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 By Maureen Costello

The Peek-a-boo Revue: Philadelphia’s Neo-Burlesque Troupe

The Peek-a-boo Revue: Philadelphia’s Neo-Burlesque Troupe

There’s a certain connotation that comes with the term burlesque and what exactly that can mean. In the early 1900s, it was as simple as a strip tease or a lewd comedic performance. But the modern era holds the true definition of burlesque to a higher standard. Down off the corner of 15th and Brandywine […]

 By Rachel Hooper

Philadelphia Parking: Feeding the Meter Smartly

Philadelphia Parking: Feeding the Meter Smartly

If you park on the streets in Center City, there are two ways to feed the meter. You can drop in a hand full of quarters, or you can pay with a plastic Smart Card. The card is “smart” because varying amounts of money can be used and it will not add more than the […]

 By Lauren Herman and Bryant Maddrick

Germantown: Historic House Tells Story of Freedom

Germantown: Historic House Tells Story of Freedom

As America celebrates Black History Month one historic house’s story offers lessons in community and diversity that still hold relevance today. Built in 1768 by John Johnson, the Johnson House was the home to generations of the family from 1770 to 1908, according to tour guide Jim Crichton. In the 1850s, the family used their home as a […]

 By Lauren Gordon

Philadelphia: The Tough Side of the Music Scene

Philadelphia: The Tough Side of the Music Scene

For Philadelphia, the local alternative rock music scene has been an evolving, emotional roller coaster for its artists and audiences. Over the past two decades, local original talent has been accused of fading into the background, which has made way for club remixes and dance DJs.  While the blame cannot be laid upon one major […]

 By Meg Frankowski

Germantown: Who Should Tell The African-American Story?

Germantown: Who Should Tell The African-American Story?

The opening of the Germantown “White House,” which emphasizes the role of African-American slaves in President George Washington’s Philadelphia home, has created a controversy about who should tell the story. At a discussion and lecture on Thursday at Cliveden of the National Trust,  entitled, “Questions in Black History,” it was clear many Germantown residents are […]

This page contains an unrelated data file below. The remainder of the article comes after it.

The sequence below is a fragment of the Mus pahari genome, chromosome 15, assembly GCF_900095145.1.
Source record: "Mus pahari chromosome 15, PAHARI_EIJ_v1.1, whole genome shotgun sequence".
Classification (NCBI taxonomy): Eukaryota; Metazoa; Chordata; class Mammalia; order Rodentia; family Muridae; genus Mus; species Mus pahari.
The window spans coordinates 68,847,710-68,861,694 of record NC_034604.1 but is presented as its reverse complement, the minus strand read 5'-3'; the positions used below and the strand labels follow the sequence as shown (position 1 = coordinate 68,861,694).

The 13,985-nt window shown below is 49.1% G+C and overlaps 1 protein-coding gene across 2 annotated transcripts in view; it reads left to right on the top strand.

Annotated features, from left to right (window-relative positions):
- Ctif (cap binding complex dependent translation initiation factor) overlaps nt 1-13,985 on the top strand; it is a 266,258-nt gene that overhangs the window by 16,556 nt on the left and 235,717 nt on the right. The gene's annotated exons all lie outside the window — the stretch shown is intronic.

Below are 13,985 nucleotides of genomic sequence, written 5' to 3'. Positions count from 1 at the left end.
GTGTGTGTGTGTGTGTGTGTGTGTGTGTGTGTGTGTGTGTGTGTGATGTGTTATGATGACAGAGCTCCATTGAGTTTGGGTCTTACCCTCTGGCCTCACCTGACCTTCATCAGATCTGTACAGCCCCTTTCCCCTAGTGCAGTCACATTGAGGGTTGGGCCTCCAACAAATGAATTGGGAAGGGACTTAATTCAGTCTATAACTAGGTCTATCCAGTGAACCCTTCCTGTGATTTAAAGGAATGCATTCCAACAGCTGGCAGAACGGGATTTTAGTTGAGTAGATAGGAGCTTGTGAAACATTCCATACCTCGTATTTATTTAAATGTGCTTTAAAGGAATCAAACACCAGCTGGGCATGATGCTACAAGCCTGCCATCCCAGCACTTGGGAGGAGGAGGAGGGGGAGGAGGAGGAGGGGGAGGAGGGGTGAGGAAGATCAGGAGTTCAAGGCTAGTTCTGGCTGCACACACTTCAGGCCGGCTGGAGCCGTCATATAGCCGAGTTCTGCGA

By Anna Hyclak

Northern Liberties: Small Businesses Coping with Recession

Northern Liberties: Small Businesses Coping with Recession

The buzz surrounding the project helped attract a diverse group of more than 30 small businesses to the Piazza’s commercial space, including restaurants, galleries, boutiques and a record store. But when the Piazza finally opened on May 16, 2009, Philadelphia was in the heat of a recession. The unemployment rate soared to a staggering 10 […]

 By Andrew Wagner and Josh Buzi

North Philadelphia: Library Computers Back Online After Theft

North Philadelphia: Library Computers Back Online After Theft

The Cecil B. Moore Branch of the Free Library of Philadelphia’s recently stolen computers were replaced quickly due in large part to public outcry.  The library’s information technology department provided older, unused monitors and computers so that the community’s resource could be restored as soon as possible. “The computers actually still have floppy drives on […]

 By Christanna Ciabattoni

South Philadelphia: Local Boutique Sells Shoes for Haiti

South Philadelphia: Local Boutique Sells Shoes for Haiti

Elena Brennan would watch the CNN news and cry. “I felt like I needed to do something to help all those poor people that are struggling [in Haiti],” said Brennan, owner of Bus Stop Boutique, a shoe store located on Philadelphia’s Fabric Row. She decided that the best way she could help was to sell […]

 By Stephen Zook

Mayfair: A Neighborhood’s Hope for its Children

Mayfair: A Neighborhood’s Hope for its Children

The Mayfair Memorial Park – chained shut, empty and littered – doesn’t appear to be anything more than the reputation it has in Mayfair – a place for teenagers to get into trouble. The Mayfair Civic Association hopes to transform the small park, dedicated to fallen firefighter John Redmond, into a family playground. One major […]

 By Charlie Lange

Fairhill/Kensington: Innovative Food Center Helps City’s Hungriest

Fairhill/Kensington: Innovative Food Center Helps City’s Hungriest

Few  American cities display more tangible signs of poverty than Philadelphia. For most, though, the idea of going hungry is almost unthinkable. Unfortunately, hunger does happen. A survey released last week by the Food Research and Action Committee named Pennsylvania’s First Congressional District, which includes parts of North and South Philadelphia, the second-hungriest region in […]